The saying may be that two’s company, three’s a crowd but that doesn’t always apply – particularly for polyamorous people. Literally translating as ‘many loves’, polyamory refers to those who have more than one romantic relationship at a time.
Sounds like cheating, right? Well, it’s not. A polyamorous relationship requires the consent and knowledge of all those involved. Nor is a polyamorous relationship about having ‘a bit on the side’ or swinging. Each relationship is intimate, trusting and emotional.
There’s far more to polyamory than meets the eye – and studies have even suggested it could be healthier for us than monogamy! So, let’s talk about polyamory…
Better Than Sex
The first thing many monogamous people wonder is how a polyamorous relationship works in the bedroom. Well, you can put those erotic thoughts to bed: it’s not an orgy night after night. There is a responsibility to emotionally satisfy and love each partner. This requires time, effort and personal touches – just like a monogamous relationship.
When Bondara met lifestyle dominatrix Madame Caramel earlier this year, we discussed her polyamorous relationship. While she lives with her fiancee and her daughter, she has two or three other men that she calls her ‘husbands’.
“Not every man can offer all that you need. My fiancee is the one that gives me the emotional attachment and connection. I like to play with him but there is a limitation. The other ones are my toy-boys.”
Madame Caramel practices a female led relationship with each of her partners. However, they are strictly forbidden from having any other partners themselves. Although they’re submissive, she emphasised that these men are not clients. As Madame Caramel proves, all polyamorous relationships are different and there is no ‘correct way’ to be poly.
The Ups and Downs
Polyamorous relationships still face the same problems as any monogamous relationship, although multiple partners can give additional pressure to such issues.
When a monogamous couple argue, it’s just the two of them but in a polyamorous relationship, it’s easy for an argument to snowball into something that affects everyone. Therefore, it’s important for each partner to remain neutral and know their boundaries.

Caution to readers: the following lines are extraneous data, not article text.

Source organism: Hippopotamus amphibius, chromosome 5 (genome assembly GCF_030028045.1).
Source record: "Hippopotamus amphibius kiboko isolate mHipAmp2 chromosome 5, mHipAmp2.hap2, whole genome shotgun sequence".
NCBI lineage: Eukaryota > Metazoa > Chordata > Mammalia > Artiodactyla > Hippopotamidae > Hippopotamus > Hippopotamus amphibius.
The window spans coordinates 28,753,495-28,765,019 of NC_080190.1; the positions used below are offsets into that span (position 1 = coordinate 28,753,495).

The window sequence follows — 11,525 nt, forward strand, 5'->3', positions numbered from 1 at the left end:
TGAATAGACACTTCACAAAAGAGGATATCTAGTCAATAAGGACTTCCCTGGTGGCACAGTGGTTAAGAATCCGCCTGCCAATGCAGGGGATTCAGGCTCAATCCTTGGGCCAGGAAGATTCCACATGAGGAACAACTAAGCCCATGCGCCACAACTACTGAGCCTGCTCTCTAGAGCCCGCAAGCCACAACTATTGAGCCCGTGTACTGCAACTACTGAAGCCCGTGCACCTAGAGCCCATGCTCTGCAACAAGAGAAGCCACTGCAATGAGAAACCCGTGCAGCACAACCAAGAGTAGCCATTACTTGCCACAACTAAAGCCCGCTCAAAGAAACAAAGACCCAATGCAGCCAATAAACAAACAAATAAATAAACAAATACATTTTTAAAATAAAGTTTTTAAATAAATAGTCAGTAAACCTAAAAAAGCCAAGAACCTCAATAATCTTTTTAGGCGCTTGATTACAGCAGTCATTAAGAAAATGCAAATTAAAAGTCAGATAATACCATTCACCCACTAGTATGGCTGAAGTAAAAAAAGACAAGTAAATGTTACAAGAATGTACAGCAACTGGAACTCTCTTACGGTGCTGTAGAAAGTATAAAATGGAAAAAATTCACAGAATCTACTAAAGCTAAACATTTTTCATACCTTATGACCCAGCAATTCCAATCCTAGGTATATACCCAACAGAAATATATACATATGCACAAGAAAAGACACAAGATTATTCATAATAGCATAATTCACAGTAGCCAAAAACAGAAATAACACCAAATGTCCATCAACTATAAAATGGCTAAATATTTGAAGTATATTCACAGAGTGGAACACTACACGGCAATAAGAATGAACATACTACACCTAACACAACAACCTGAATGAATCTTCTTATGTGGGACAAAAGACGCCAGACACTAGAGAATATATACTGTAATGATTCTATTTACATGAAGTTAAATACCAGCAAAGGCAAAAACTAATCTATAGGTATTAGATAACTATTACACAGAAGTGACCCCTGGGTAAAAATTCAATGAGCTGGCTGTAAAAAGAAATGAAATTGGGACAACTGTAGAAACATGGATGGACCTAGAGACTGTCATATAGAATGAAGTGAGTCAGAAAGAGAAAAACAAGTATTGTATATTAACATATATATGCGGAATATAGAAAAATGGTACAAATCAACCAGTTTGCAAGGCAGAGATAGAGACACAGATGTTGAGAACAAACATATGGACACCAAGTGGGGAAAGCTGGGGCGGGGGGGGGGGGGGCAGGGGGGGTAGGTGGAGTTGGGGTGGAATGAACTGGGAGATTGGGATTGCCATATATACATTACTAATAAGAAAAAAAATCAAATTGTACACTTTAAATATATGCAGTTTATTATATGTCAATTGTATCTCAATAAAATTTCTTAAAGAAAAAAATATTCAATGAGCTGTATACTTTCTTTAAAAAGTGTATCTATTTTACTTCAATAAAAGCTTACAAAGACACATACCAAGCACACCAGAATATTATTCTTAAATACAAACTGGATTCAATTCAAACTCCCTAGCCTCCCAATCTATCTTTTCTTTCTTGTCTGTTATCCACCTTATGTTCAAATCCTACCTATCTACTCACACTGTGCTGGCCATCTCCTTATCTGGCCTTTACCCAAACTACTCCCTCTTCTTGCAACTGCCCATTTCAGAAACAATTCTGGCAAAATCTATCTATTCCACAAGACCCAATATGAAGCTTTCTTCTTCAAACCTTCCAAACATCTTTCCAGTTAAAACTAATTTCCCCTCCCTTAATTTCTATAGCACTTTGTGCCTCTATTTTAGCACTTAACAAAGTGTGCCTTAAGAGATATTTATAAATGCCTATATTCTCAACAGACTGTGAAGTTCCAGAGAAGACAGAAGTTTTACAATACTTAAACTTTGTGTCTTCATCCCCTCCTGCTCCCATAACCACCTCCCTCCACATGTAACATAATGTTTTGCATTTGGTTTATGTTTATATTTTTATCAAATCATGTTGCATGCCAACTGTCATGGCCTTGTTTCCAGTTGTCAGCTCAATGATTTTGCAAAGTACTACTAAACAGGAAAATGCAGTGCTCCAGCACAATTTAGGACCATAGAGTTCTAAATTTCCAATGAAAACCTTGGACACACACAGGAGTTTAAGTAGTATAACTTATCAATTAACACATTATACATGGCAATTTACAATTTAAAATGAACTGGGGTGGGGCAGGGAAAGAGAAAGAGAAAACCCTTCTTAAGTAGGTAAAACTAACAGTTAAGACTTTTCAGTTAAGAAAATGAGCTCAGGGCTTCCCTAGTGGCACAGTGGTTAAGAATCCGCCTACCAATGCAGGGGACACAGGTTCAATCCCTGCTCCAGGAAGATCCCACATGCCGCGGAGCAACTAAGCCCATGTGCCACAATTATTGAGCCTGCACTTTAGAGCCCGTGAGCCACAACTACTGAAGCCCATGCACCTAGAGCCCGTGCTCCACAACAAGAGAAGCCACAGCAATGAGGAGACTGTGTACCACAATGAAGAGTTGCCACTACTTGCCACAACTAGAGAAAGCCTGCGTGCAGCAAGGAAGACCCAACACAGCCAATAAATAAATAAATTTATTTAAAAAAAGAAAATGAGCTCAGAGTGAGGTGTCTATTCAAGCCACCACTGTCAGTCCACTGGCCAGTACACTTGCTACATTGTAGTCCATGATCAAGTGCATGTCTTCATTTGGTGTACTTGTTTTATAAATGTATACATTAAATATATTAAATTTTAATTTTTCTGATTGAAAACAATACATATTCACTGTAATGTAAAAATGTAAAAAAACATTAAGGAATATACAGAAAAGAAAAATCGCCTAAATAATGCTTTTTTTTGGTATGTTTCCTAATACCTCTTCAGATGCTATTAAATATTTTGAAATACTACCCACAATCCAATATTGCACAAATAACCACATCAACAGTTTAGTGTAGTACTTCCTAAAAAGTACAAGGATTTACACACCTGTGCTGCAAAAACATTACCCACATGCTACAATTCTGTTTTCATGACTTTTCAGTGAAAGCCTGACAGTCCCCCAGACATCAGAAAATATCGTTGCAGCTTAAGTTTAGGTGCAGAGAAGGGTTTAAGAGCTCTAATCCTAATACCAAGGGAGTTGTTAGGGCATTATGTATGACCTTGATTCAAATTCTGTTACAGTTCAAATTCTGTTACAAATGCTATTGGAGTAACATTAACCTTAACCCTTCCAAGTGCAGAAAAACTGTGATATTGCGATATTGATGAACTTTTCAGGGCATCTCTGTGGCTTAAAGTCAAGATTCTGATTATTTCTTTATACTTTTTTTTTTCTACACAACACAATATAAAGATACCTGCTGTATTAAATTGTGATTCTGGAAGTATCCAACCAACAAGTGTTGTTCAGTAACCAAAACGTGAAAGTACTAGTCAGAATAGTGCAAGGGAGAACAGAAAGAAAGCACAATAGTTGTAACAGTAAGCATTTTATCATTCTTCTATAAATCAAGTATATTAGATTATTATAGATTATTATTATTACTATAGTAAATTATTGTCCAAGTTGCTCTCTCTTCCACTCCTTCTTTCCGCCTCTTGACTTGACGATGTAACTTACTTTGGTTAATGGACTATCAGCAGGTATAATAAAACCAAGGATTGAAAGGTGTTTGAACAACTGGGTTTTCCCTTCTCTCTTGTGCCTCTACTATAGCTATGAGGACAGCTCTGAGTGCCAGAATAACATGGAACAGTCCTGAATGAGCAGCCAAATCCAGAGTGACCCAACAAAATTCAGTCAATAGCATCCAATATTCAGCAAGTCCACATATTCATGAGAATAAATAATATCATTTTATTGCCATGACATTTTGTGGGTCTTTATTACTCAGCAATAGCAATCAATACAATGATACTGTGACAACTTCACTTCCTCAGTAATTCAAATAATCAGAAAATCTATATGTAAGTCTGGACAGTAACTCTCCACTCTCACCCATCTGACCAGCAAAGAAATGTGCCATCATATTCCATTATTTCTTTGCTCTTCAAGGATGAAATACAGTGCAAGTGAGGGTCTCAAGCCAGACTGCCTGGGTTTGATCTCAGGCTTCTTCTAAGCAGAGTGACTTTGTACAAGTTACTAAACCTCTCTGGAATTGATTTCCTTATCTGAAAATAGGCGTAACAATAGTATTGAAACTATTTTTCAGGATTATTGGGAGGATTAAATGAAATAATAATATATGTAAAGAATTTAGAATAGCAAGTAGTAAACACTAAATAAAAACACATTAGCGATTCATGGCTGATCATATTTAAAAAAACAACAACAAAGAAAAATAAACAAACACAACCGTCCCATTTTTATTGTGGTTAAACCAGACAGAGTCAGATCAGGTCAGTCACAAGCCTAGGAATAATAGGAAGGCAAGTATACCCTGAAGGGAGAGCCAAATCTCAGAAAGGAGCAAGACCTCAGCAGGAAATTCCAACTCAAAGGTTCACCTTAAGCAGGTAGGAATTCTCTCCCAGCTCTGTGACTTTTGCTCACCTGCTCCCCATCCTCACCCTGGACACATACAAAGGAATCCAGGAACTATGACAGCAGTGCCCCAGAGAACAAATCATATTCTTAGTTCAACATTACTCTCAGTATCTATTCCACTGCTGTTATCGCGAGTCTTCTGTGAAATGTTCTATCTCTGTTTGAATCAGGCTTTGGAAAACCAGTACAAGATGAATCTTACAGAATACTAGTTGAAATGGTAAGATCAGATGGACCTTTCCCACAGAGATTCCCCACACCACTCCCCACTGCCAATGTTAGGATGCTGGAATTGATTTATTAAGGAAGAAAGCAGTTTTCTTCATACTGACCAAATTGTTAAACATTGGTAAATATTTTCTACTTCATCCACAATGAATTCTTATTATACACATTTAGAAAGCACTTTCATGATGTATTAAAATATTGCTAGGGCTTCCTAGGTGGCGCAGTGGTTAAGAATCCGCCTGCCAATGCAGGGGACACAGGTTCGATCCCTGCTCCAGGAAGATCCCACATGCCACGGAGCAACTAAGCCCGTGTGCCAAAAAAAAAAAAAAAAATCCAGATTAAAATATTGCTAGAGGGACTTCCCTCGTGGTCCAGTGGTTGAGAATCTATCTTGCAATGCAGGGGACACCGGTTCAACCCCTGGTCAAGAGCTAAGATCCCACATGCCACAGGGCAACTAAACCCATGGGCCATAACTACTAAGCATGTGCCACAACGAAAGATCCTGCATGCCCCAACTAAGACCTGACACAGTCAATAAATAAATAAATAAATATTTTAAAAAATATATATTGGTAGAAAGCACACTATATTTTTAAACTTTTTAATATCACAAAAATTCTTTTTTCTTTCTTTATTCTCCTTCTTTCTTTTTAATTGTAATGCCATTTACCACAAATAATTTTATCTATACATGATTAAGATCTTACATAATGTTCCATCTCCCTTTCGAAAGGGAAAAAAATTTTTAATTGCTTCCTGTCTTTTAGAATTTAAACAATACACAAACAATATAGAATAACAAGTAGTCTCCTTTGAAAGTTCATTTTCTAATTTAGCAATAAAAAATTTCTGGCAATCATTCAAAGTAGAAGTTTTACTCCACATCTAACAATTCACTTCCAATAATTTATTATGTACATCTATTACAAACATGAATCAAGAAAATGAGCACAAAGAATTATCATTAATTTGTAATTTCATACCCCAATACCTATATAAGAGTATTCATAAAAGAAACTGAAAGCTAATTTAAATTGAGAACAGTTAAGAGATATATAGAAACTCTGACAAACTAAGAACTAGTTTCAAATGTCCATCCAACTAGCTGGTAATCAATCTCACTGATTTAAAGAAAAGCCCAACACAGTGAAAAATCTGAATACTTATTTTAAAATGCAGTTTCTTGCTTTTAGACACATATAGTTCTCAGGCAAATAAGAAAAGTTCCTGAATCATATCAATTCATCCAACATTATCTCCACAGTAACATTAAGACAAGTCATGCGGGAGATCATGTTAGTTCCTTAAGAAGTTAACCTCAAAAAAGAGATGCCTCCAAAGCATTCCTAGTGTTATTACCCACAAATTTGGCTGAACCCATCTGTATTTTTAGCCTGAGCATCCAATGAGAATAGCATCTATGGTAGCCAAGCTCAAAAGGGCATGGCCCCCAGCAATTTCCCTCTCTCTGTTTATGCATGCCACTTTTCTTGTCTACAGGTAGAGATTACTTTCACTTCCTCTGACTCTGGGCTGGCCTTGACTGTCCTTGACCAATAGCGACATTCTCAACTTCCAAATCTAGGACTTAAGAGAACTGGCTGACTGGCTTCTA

Speaking of boundaries, there needs to be respect between all partners. While jealousy can make or break any relationship, it is particularly important here. As mentioned above, each partner offers a different, emotional connection and time alone together is vital. Of course, it needs to remain fair, but a polyamorous relationship is not tit for tat and equal attention cannot always be expected.
However, it seems that this is already understood. In a 2014 study, Terri Conley found that those in polyamorous relationships are generally less jealous than those in monogamous relationships. She also found that they tend to have a wider social network, are better communicators and have higher overall relationship satisfaction.
For those who choose to live in ‘family style polyamory’ (when all partners live in a singular group), it’s likely that, should any of them be parents, the children also live with them. While this is unconventional, Deakin University’s Maria Pallotta-Chiarolli has praised this set-up. Research suggests that children who grow up in this environment have a larger support system and grow up to be more accepting of cultural diversity.
Entering a Polyamorous Relationship
If you’re a monogamous person dating a polyamorous person, take a look at the relationship they have with their other partner(s). Is it something you can see yourself becoming a part of?
All partners involved in a polyamorous relationship must be aware of their position. Discuss where you would stand in this relationship; you don’t want to enter it with a misconception of how you fit in.
Polyamory may not be the norm and it certainly isn’t for everyone but, for many, it works. What do you think? Leave a comment below and join the conversation.